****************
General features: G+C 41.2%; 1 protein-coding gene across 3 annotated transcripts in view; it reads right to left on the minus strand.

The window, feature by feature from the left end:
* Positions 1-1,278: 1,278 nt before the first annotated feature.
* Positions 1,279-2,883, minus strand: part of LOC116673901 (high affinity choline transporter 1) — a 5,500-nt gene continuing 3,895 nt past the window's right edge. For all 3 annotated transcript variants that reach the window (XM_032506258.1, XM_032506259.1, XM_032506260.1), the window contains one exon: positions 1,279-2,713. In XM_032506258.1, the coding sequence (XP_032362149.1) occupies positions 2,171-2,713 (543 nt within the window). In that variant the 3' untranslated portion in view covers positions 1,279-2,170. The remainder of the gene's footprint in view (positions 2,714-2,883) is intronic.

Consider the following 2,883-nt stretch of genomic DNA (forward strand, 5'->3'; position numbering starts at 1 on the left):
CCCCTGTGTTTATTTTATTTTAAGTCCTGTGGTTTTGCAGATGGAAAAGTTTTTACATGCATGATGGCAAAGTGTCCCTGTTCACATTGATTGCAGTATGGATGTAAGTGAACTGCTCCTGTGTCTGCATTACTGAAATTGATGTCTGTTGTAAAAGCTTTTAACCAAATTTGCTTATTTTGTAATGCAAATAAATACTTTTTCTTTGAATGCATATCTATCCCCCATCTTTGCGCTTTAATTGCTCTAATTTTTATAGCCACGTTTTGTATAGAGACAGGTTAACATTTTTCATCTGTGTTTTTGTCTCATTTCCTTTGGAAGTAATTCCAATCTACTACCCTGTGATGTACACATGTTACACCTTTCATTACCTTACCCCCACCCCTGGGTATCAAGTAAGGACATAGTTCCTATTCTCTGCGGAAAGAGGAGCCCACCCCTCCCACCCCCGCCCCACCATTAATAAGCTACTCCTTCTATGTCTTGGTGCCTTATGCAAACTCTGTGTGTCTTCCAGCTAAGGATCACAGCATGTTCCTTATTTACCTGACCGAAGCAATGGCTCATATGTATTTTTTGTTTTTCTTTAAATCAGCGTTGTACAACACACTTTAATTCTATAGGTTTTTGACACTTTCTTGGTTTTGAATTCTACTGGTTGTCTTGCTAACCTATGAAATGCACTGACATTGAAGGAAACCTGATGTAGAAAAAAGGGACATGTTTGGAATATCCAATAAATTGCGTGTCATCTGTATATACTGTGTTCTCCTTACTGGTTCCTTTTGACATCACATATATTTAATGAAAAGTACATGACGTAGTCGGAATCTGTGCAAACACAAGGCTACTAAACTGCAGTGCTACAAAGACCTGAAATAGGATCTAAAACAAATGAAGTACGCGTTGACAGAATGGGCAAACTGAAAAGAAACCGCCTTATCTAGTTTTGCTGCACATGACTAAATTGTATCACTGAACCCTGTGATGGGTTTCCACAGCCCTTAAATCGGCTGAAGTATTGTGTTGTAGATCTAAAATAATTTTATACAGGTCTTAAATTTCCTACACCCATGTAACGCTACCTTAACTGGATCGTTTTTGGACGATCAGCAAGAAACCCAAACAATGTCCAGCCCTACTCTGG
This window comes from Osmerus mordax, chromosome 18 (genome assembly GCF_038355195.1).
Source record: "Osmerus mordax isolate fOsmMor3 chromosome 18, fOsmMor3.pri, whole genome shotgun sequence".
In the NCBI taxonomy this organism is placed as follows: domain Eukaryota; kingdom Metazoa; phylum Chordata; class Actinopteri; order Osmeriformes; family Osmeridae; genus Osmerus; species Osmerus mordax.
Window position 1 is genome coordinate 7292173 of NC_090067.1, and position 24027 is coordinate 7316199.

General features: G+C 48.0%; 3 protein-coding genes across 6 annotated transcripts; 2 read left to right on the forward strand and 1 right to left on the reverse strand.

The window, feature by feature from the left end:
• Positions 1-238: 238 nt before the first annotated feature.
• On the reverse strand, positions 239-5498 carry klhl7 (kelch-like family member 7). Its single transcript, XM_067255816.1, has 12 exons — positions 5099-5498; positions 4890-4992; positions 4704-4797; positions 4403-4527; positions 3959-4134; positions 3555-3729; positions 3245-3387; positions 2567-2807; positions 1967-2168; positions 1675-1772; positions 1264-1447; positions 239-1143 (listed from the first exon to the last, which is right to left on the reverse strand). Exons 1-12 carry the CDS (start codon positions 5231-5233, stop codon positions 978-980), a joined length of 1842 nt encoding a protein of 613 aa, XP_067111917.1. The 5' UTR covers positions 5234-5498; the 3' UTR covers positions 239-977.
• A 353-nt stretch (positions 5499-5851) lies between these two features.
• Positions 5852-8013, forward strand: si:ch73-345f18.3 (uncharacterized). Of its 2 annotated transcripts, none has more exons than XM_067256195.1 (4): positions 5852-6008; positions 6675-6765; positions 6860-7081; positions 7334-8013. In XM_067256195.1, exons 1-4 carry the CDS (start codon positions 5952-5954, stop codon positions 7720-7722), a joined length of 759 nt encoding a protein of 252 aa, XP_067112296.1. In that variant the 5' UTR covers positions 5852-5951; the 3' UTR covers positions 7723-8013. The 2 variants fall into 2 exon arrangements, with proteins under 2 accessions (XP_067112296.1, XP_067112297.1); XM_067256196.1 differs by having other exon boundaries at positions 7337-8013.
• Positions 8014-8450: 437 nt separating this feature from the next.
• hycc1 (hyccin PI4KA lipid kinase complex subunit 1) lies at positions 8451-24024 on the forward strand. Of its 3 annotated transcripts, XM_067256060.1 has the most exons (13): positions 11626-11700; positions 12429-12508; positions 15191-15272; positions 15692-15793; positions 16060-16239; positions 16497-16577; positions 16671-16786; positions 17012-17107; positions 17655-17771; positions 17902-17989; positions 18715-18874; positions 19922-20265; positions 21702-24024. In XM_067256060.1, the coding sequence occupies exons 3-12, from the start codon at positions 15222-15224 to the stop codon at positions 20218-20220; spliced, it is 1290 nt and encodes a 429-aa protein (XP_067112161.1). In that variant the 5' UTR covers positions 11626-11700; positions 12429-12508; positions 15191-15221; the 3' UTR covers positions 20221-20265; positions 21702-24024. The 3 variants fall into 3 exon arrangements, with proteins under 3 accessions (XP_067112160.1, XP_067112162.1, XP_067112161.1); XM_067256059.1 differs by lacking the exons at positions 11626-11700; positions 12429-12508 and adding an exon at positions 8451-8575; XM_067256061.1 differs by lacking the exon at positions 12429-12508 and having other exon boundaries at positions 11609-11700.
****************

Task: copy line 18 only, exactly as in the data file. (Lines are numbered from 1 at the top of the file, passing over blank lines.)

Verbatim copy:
• hycc1 (hyccin PI4KA lipid kinase complex subunit 1) lies at positions 8451-24024 on the forward strand. Of its 3 annotated transcripts, XM_067256060.1 has the most exons (13): positions 11626-11700; positions 12429-12508; positions 15191-15272; positions 15692-15793; positions 16060-16239; positions 16497-16577; positions 16671-16786; positions 17012-17107; positions 17655-17771; positions 17902-17989; positions 18715-18874; positions 19922-20265; positions 21702-24024. In XM_067256060.1, the coding sequence occupies exons 3-12, from the start codon at positions 15222-15224 to the stop codon at positions 20218-20220; spliced, it is 1290 nt and encodes a 429-aa protein (XP_067112161.1). In that variant the 5' UTR covers positions 11626-11700; positions 12429-12508; positions 15191-15221; the 3' UTR covers positions 20221-20265; positions 21702-24024. The 3 variants fall into 3 exon arrangements, with proteins under 3 accessions (XP_067112160.1, XP_067112162.1, XP_067112161.1); XM_067256059.1 differs by lacking the exons at positions 11626-11700; positions 12429-12508 and adding an exon at positions 8451-8575; XM_067256061.1 differs by lacking the exon at positions 12429-12508 and having other exon boundaries at positions 11609-11700.